On the flipside, Heroes of the Storm’s cheapest characters go for 2,000 gold, earned at a rate of 20-30 per win. Quests, levelling characters up and other gold bonuses help, but it’s still far harder to build a reasonable permanent collection. The most expensive are 10,000 gold, or even more the day of release, while League of Legends – which offers more in-game currency, IP, per game and scales it with game length – caps out at a cost of 6,300. This makes it much easier to get to the point of having all the IP you could ever need to buy all of the champions you want.
That feels bad even coming from League – those used to Dota, Smite or just buying their videogames are going to be in the frown zone.
Ergo the most obvious fix is taking Smite’s model. Sell access to current heroes and any future ones for a reasonable price, and use the dynamic bundle system to discount it for players who already own a few heroes. The Overwatch price point ($39.99/£29.99) of slightly less than the average Blizzard game seems reasonable.
This will make the current system of having to pay gold for various mounts and skins more reasonable when it isn’t competing with gameplay options. While it drops one revenue stream out, it brings in another, more stable one. As MOBAs age the number of characters they release slowly drops, with Dota 2 currently going at a pace of one a year, League of Legends on four – the same will, inevitably, happen to Heroes of the Storm, at which point that revenue stream lessens anyway.
Of course, it’s possible Blizzard could go for something inspired by this, but changed. Perhaps owning other Blizzard games gives you access to all of that franchise’s heroes. Maybe it’s a very cheap subscription system, or a more variable one that comes with cosmetics. Either way, what’s needed is a far cheaper way to be able to immediately play any and all heroes the MOBA has to offer.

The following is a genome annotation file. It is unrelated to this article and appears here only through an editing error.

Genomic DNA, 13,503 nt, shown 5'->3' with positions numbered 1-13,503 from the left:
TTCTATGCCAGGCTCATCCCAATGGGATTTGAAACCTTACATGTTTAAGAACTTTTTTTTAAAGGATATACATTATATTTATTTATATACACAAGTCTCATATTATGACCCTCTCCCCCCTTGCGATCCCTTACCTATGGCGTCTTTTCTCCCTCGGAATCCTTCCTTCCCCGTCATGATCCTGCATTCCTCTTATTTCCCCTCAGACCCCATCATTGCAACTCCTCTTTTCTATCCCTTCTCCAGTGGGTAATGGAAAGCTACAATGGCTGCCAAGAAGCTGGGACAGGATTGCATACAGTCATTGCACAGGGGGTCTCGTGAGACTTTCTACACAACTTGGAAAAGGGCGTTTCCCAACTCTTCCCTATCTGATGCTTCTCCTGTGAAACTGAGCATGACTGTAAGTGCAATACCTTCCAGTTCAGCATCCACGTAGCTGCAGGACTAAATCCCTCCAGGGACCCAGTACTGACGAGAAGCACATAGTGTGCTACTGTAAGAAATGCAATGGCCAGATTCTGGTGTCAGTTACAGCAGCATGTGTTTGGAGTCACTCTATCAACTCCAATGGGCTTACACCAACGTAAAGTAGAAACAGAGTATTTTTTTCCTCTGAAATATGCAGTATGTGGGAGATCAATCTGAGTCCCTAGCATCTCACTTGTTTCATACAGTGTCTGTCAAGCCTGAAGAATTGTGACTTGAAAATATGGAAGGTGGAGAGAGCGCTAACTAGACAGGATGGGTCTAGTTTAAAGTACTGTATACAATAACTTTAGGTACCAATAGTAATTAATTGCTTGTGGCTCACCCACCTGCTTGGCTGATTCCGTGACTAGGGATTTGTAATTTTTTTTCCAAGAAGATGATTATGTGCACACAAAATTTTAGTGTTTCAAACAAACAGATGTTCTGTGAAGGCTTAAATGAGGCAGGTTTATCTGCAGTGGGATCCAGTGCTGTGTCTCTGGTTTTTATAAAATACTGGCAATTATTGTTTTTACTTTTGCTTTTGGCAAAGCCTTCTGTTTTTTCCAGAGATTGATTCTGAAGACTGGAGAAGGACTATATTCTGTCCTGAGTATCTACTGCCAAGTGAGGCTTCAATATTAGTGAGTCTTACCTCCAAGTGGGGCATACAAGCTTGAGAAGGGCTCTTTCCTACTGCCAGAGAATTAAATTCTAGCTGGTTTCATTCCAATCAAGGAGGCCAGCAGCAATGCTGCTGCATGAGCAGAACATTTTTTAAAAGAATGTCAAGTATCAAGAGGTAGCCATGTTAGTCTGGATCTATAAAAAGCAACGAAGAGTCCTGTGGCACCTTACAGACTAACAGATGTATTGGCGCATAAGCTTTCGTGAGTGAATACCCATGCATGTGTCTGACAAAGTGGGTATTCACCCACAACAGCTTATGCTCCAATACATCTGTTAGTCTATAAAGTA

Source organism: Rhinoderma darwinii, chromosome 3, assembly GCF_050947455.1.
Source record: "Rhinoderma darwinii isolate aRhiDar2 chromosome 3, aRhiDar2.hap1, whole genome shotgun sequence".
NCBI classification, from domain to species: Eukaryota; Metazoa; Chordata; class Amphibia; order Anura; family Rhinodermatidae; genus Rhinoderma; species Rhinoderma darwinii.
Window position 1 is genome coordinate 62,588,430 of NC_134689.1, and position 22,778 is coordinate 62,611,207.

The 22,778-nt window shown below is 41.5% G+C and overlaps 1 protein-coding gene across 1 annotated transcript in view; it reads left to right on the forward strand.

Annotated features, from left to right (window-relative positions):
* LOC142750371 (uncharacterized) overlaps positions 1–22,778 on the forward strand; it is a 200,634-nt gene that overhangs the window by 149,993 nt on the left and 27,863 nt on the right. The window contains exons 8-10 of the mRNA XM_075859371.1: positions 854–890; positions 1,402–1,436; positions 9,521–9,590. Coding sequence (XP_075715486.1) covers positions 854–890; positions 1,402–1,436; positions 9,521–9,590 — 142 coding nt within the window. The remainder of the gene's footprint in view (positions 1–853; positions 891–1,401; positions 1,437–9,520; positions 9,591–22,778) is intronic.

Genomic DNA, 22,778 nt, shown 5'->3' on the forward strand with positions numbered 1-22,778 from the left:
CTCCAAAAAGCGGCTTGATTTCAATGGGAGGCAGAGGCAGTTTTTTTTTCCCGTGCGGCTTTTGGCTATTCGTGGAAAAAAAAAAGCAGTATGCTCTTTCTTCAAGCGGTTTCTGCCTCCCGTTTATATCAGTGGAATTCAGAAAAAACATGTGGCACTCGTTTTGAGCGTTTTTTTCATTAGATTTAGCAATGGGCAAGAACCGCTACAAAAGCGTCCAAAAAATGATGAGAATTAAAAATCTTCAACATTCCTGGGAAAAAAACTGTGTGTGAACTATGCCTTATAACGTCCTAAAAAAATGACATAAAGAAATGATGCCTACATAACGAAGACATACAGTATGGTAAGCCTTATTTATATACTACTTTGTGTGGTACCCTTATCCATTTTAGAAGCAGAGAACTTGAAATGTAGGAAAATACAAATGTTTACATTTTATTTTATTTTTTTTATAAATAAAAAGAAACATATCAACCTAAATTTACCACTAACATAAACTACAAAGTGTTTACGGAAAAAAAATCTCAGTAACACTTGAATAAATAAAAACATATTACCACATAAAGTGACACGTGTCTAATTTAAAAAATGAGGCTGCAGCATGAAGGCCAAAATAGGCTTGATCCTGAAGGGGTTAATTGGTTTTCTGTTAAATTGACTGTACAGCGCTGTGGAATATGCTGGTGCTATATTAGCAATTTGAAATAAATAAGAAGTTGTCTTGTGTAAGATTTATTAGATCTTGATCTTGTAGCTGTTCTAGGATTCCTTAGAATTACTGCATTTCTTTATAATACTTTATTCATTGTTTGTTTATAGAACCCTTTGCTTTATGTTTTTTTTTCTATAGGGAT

It seems like Blizzard are already moving in this direction. They already increased the size of their free pool of heroes from 10 to 14, with the extra four unlocking as you level up, along with a suite of other changes since launch. Overwatch proves this model can work extremely well, even if the free-to-play component is removed entirely.
They also give out more and more Heroes for free using other Blizzard universes. Owning any of their other games generally unlocks someone in Heroes. There’s also the Cho’Gall situation of spreading Heroes through in-game action, showing that getting that sweet money isn’t the main goal of releasing a hero.
They’ve also had success with a similar model recently. A little side-project called Overwatch did quite well with a colourful cast that all come in the box, then various cosmetic bits on top of that to fund further development of new characters, maps and modes released for free.
Finally – well, we asked them. Speaking to Claudio Gentilini at IEM Katowice a couple of weeks ago, he had this to say on the game’s current stingy nature:
“Everyone has their own pricing structure, especially new heroes. [They] have a premium price to them and over time we’ve made tonnes of adjustments to various costs of heroes. We’re always looking at changes. I think we’re looking at making some big changes, but I can’t really talk about them. But we’re very aware of that, and I think you’re going to be happy with a bunch of stuff we’re working on.”
Hopefully that means, sooner rather than later, Heroes can continue to grow as the vastly improved game beneath the business model deserves to.